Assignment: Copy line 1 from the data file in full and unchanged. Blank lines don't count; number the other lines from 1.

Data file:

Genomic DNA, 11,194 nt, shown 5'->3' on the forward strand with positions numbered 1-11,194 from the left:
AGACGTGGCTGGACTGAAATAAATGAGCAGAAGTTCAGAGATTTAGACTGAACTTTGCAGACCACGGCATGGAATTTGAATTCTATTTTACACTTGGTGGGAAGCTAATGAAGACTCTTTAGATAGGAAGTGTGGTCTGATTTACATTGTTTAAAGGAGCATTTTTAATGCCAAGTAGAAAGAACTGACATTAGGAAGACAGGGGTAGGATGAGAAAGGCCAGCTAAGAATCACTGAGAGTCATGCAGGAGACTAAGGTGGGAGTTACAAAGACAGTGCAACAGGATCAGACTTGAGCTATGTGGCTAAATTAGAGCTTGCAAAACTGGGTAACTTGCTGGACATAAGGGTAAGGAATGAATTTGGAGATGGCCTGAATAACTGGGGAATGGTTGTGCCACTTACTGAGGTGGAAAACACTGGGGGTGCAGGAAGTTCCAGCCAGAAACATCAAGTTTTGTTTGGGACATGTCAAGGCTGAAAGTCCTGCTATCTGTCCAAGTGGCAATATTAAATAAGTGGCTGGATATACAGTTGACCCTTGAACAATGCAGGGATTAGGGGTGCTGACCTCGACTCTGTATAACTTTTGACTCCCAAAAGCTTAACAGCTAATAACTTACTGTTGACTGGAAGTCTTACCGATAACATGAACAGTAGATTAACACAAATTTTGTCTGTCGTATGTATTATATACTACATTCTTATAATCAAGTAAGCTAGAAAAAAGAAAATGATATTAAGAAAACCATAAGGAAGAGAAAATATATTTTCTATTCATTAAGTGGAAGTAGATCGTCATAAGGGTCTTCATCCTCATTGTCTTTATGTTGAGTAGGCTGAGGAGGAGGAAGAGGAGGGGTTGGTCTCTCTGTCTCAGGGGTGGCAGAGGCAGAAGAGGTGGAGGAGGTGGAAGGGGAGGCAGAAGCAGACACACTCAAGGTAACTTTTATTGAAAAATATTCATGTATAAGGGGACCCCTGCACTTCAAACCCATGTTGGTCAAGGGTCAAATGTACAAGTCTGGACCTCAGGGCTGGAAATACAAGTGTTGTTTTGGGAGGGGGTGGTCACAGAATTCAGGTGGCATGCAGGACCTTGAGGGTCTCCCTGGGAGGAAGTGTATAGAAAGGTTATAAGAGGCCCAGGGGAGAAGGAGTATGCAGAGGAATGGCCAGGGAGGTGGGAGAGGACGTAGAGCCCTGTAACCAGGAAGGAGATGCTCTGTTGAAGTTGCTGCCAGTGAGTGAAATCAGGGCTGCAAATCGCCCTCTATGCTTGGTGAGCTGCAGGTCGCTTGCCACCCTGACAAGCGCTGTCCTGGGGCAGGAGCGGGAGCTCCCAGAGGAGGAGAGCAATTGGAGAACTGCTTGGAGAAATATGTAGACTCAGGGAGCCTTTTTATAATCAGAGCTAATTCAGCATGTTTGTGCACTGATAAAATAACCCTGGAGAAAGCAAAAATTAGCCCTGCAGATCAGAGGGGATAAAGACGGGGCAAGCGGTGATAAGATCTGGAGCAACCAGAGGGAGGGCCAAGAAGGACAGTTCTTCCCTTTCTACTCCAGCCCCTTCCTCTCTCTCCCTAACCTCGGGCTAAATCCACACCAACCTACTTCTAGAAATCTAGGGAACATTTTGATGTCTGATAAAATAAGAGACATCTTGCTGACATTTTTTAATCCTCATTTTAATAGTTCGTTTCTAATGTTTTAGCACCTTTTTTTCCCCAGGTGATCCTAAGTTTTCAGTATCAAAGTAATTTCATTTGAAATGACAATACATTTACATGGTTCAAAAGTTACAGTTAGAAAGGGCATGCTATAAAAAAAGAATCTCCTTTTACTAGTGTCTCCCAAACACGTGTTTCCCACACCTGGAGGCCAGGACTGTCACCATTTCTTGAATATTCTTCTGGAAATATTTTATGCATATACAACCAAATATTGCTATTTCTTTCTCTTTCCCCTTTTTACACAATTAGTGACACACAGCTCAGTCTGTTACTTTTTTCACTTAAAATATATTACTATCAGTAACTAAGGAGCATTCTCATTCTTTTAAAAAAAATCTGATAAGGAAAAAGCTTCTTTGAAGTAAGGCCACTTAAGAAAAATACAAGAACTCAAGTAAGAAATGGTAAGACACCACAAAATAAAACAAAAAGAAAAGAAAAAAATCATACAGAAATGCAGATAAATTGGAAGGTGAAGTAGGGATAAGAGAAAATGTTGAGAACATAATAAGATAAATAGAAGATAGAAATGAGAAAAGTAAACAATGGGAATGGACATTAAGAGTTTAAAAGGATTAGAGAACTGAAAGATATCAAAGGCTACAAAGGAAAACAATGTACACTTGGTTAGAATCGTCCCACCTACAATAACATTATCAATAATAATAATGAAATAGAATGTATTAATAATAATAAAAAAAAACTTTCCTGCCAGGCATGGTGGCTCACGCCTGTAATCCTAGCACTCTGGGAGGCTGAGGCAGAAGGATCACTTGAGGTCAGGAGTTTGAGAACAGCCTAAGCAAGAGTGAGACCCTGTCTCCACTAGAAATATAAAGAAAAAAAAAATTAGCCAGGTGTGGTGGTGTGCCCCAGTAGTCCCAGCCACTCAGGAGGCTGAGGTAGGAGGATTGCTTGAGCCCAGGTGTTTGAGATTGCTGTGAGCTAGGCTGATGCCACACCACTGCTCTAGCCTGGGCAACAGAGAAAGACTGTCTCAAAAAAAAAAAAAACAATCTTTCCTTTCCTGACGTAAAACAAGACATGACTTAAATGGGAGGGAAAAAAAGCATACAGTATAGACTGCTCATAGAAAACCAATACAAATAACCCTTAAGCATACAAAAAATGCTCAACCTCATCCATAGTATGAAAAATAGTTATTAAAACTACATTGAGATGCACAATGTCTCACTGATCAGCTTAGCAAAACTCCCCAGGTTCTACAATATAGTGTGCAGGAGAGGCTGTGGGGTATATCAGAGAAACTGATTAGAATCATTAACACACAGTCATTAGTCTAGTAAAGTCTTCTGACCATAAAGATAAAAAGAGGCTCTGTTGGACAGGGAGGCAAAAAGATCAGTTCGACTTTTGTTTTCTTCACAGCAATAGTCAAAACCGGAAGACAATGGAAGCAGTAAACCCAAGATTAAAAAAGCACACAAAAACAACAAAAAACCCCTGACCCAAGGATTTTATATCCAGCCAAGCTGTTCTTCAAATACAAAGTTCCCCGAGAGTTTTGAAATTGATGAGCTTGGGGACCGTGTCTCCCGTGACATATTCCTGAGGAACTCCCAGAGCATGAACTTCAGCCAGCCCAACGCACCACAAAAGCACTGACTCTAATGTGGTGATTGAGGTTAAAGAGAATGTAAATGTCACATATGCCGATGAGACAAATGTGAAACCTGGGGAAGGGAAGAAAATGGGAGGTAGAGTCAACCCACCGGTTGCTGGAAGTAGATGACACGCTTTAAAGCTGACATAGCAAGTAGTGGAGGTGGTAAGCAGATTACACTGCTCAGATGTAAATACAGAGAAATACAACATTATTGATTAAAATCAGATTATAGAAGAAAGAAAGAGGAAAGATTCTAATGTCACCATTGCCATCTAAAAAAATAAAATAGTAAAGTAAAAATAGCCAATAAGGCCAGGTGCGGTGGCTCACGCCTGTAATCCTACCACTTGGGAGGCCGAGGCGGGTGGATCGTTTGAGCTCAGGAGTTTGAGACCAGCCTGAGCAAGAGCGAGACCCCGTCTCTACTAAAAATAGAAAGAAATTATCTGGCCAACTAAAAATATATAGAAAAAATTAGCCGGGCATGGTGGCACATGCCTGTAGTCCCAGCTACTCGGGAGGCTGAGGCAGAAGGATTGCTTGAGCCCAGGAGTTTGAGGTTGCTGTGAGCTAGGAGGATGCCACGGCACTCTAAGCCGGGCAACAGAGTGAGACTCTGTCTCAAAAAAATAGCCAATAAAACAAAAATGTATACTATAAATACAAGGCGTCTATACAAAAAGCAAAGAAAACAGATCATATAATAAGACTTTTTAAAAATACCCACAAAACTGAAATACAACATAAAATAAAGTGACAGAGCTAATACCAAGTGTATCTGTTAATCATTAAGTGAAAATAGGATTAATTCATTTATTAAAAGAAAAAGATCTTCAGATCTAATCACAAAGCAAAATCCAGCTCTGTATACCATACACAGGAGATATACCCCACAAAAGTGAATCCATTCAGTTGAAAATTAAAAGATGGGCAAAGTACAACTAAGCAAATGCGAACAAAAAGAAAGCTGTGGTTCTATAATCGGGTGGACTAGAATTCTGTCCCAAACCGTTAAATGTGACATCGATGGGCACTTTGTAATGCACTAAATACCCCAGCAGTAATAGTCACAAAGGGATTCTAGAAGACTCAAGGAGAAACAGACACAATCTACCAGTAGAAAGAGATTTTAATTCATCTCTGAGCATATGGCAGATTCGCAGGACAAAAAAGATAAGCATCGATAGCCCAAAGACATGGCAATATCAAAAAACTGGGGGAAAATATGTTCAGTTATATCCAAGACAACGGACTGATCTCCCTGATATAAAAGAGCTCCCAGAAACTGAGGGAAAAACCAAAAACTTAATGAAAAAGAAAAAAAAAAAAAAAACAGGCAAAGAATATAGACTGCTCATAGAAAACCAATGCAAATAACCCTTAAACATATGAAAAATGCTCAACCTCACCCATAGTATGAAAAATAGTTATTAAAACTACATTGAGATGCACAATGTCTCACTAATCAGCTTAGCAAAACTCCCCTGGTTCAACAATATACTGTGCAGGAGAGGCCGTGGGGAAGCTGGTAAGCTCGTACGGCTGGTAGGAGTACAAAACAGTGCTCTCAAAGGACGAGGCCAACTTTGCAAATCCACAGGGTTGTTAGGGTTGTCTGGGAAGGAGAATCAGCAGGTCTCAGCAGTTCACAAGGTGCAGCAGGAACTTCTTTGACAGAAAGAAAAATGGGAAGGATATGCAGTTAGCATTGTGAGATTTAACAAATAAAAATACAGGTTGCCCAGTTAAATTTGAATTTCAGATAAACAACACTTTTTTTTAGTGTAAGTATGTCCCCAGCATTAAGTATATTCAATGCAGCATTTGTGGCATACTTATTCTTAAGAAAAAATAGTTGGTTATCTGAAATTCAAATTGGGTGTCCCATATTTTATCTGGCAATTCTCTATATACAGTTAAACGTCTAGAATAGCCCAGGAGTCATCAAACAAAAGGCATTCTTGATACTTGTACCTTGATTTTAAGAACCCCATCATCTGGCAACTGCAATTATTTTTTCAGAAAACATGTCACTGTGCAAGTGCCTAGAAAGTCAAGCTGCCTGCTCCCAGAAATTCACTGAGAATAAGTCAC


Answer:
Genomic DNA, 11,194 nt, shown 5'->3' on the forward strand with positions numbered 1-11,194 from the left: